What is PTSD?
Post-traumatic stress disorder (PTSD) happens after you experience something extremely frightening, like violence, abuse, rape or a life-threatening situation.
It can also affect you if you witnessed something terrible happening, such as a serious accident.
Most people take time to get over a traumatic event, but with PTSD, you can't move past the event and carry on having dreams, flashbacks or upsetting thoughts about it.
Complex PTSD is a more serious reaction to a long-lasting traumatic experience, for example abuse, neglect or frequent violence.
The symptoms of PTSD
Symptoms can appear straight after a traumatic experience, or later on. They're usually noticed within six months of the experience.
The main symptoms of PTSD are:
- flashbacks or nightmares about what happened
- avoidance and numbing, where you try to keep busy and avoid thinking about or doing things that might trigger memories of the traumatic event
- being tense and on guard all the time in case it happens again
You may also experience:
- anger or irritability
- problems sleeping or eating
- survivor's guilt, where you feel bad because others suffered more than you
- problems with alcohol or drug abuse
- muscle aches
- difficulty remembering all of the traumatic event
Just because you experience one or more of these symptoms, it doesn’t mean you’re definitely affected by PTSD. It’s important to talk to your GP to get a full diagnosis.
What to do about PTSD
Take the first step – if you've been through something traumatic and you're struggling with PTSD symptoms, talk to someone you like and trust, like a teacher, relative, counsellor or friend.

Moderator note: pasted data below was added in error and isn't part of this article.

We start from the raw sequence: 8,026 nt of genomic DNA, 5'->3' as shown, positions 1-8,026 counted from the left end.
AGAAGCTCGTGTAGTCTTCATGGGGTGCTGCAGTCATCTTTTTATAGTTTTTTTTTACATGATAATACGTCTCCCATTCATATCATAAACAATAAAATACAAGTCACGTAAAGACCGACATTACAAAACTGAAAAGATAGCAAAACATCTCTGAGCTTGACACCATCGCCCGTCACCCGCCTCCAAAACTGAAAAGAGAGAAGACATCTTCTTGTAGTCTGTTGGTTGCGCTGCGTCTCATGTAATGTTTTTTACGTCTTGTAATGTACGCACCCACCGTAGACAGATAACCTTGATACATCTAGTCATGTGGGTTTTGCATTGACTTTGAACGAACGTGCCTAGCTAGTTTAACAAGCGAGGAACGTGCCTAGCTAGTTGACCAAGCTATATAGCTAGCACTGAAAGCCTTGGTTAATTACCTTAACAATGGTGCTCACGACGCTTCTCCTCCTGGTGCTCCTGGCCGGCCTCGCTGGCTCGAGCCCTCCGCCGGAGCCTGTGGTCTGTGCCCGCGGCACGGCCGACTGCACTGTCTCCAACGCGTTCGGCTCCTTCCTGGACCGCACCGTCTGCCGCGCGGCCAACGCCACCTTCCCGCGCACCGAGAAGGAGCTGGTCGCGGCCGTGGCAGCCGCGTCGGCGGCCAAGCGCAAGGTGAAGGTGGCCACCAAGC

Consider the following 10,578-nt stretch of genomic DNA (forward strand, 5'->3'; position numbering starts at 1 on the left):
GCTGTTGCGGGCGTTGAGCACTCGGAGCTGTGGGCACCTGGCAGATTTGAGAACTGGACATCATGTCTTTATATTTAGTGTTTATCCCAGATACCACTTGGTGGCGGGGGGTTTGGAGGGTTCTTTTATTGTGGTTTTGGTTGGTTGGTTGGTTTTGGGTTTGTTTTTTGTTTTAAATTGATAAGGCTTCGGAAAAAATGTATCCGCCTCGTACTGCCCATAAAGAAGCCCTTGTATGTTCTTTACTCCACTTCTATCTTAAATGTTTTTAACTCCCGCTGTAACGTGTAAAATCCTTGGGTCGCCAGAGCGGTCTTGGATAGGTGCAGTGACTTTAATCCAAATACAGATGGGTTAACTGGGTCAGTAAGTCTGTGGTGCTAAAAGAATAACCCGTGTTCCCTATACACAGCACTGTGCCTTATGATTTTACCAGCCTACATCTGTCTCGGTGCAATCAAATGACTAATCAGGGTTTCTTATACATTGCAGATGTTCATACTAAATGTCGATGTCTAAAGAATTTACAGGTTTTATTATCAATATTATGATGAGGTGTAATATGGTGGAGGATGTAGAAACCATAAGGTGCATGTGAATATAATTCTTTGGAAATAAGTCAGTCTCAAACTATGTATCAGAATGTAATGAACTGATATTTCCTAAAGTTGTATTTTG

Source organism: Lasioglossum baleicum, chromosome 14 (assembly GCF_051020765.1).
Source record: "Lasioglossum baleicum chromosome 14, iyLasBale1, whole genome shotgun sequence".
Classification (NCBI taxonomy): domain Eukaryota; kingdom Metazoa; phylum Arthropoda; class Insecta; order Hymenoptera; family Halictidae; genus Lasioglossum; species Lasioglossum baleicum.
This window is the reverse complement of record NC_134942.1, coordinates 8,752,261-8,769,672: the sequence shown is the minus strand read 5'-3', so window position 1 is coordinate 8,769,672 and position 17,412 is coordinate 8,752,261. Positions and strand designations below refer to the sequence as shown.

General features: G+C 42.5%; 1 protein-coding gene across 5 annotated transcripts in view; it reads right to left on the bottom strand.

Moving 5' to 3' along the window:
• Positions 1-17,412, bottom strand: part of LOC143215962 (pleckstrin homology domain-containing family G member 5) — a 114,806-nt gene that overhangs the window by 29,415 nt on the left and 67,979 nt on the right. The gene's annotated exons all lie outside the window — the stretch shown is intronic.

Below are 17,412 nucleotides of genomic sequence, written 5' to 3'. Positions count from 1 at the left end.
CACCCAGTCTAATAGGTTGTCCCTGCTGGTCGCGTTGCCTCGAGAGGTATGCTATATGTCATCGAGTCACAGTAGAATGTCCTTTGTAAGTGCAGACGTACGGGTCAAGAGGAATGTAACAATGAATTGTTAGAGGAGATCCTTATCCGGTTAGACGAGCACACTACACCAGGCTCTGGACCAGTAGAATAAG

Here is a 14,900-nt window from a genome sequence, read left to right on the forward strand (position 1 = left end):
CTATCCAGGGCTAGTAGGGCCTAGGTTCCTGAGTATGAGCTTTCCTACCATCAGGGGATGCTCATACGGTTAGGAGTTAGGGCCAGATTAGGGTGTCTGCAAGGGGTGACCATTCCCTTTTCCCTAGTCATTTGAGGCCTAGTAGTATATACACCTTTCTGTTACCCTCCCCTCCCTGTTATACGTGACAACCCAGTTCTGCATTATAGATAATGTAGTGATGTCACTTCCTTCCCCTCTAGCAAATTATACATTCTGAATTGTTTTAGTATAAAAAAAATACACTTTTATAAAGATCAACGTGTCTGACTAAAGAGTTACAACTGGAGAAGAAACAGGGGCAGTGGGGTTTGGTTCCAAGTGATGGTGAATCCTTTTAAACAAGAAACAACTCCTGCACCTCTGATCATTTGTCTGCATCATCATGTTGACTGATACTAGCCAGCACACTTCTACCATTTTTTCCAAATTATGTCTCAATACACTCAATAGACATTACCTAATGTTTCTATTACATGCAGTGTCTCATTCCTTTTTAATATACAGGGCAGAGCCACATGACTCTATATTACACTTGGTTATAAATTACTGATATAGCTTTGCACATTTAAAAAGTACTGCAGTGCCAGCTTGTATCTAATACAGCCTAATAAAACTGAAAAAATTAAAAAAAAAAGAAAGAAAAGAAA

You should also see your GP. They may offer to refer you to the child and adolescent mental health service (CAMHS), an expert or a psychiatrist who can help you.
PTSD can be treated through cognitive behavioural therapy (CBT), which can help you find new ways to cope with your thoughts and feelings about what happened.
You may also be offered EMDR (eye movement desensitisation and reprocessing), a technique that uses rapid eye movements to reduce distress from bad memories.
Where to get help
Helplines and services available
- Provides free, 24/7 crisis support across the UK if you are experiencing a mental health crisis
- If you need urgent help text YM to 85258
- All texts are answered by trained volunteers, with support from experienced clinical supervisors
- Texts are free from EE, O2, Vodafone, 3, Virgin Mobile, BT Mobile, GiffGaff, Tesco Mobile and Telecom Plus.
- if you're in distress and need support, you can ring Samaritans for free at any time of the day or night.
- freephone (UK and Republic of Ireland): 116 123 (24 hours)
- email: [email protected]
- if you're under 19 you can confidentially call, email, or chat online about any problem big or small
- freephone 24/7 helpline: 0800 1111
- sign up for a childline account on the website to be able to message a counsellor anytime without using your email address
- chat 1:1 with an online advisor
- if you're under 25 you can talk to The Mix for free on the phone, by email or on their webchat. You can also use their phone counselling service, or get more information on support services you might need.
- freephone: 0808 808 4994 (1pm - 11pm daily)